LightSquared Charges that U.S. Testing Was 'Rigged'
A company planning a high-speed wireless service, with coverage for as many as 260 million U.S. customers, is charging that a governmental test of possible GPS interference from its transmissions was "rigged."
On Wednesday, Reston, Va.-based LightSquared said in a statement that the test, conducted by the Space-Based Positioning, Navigation, and Timing Executive Committee (PNT EXCOM), was manipulated by "manufacturers of GPS receivers and government end users to produce bogus results."
LightSquared is looking to provide what it describes as the first wholesale-only integrated wireless broadband and satellite network in the U.S. The company asked the National Telecommunication and Information Administration (NTIA), which oversaw the testing, to "objectively re-evaluate" the results, and to evaluate proposals the company has offered to mitigate interference. It has also requested that the NTIA and the Federal Communications Commission conduct a second round of tests at an independent lab.
'Cherry-Picked' GPS Devices
Company executives cited several ways in which, they said, the tests were manipulated. First, they contend that the test was conducted in a non-transparent, secretive fashion. As an example, LightSquared said the tested GPS devices were "cherry-picked" without independent oversight or input from LightSquared.
The company also contended that testing protocol was "deliberately" focused on "obsolete and niche market devices that were least able to withstand potential interference," including some that had been discontinued or that had poor or no filters. These devices represented no more than 1 percent of the market, according to LightSquared, and it noted that the one mass market device that was said to have failed the PNT EXCOM test, had passed a previous test by the Technical Working Group.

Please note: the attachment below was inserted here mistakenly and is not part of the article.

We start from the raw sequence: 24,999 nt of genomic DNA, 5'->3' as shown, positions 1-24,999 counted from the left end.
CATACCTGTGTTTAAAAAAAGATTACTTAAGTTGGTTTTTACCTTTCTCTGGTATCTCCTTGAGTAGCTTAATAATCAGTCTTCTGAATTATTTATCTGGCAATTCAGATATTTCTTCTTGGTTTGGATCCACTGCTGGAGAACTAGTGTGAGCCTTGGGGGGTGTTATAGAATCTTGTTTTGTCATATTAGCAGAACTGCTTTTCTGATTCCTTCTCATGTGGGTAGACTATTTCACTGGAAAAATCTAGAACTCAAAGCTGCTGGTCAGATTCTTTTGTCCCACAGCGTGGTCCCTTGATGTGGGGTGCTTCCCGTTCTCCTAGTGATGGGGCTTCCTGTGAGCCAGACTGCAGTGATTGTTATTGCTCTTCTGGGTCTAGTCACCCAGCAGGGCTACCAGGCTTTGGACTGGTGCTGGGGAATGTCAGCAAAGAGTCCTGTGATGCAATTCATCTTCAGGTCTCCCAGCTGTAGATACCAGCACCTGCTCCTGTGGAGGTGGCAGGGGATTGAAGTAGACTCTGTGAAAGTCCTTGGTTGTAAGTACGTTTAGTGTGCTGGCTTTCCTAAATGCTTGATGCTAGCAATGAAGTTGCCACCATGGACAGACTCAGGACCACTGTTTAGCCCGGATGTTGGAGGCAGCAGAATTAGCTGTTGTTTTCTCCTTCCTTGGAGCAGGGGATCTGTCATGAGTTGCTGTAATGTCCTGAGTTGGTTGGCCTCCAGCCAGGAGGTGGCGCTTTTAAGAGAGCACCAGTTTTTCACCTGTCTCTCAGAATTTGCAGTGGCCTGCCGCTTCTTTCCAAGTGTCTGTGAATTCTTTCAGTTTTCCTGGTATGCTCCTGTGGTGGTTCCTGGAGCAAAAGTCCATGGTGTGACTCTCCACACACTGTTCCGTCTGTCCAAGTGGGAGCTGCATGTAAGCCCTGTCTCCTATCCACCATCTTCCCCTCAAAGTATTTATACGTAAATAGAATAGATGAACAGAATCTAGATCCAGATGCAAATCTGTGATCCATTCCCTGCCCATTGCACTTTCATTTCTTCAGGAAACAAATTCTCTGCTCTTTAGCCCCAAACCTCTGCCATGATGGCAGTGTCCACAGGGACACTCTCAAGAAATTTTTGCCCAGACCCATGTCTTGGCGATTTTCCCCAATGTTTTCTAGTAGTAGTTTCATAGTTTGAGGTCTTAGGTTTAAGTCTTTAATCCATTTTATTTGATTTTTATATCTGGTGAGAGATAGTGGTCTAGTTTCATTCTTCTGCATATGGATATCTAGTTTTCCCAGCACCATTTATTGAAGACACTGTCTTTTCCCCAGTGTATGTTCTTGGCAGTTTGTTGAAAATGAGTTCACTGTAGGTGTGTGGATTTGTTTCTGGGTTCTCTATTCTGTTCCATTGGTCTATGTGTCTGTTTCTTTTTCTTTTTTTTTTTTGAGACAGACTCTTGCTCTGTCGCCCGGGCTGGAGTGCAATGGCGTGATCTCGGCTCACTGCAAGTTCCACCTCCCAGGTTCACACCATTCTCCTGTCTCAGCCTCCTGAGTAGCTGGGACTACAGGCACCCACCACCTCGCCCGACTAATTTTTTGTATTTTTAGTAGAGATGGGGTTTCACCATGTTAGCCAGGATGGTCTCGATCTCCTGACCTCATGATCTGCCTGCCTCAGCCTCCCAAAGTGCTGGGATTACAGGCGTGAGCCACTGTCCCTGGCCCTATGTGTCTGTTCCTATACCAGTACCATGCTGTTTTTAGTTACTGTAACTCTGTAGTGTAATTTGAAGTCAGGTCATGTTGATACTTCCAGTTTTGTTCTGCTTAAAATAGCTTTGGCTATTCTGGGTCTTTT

Finally, LightSquared said the testing standard was "an extremely conservative definition of failure," one dB of interference. However, the company said, "independent experts" agree that one dB can only be measured in the lab and has no impact on GPS accuracy or user experience. It noted that GPS devices are intended to deal with eight dB loss of sensitivity due to interference.
'Attacking the Testers'
In a response to LightSquared's charges, GPS maker Trimble Navigation Ltd. said in a statement that the company "does not like the test results, so it is attacking the testers." It added that various tests have shown interference with GPS. Preliminary tests by the government have also indicated that LightSquared's transmissions disrupt a system that helps airplanes avoid buildings.
In July, LightSquared had submitted a modified spectrum plan to the FCC, which it said would solve the GPS issues. It contended that its testing showed the plan resolved interference for about 99.5 percent of all commercial GPS devices, including all of the 300 million GPS-enabled phones.
LightSquared, backed by venture funding, has said its goal is to provide a world-class broadband service in the U.S. that would include rural areas and other underserved communities, as well as inject new competition into the wireless market.
It is intending for service providers to resell its network. Sprint has had a network-sharing partnership with LightSquared, but it is now on hold, pending governmental approval.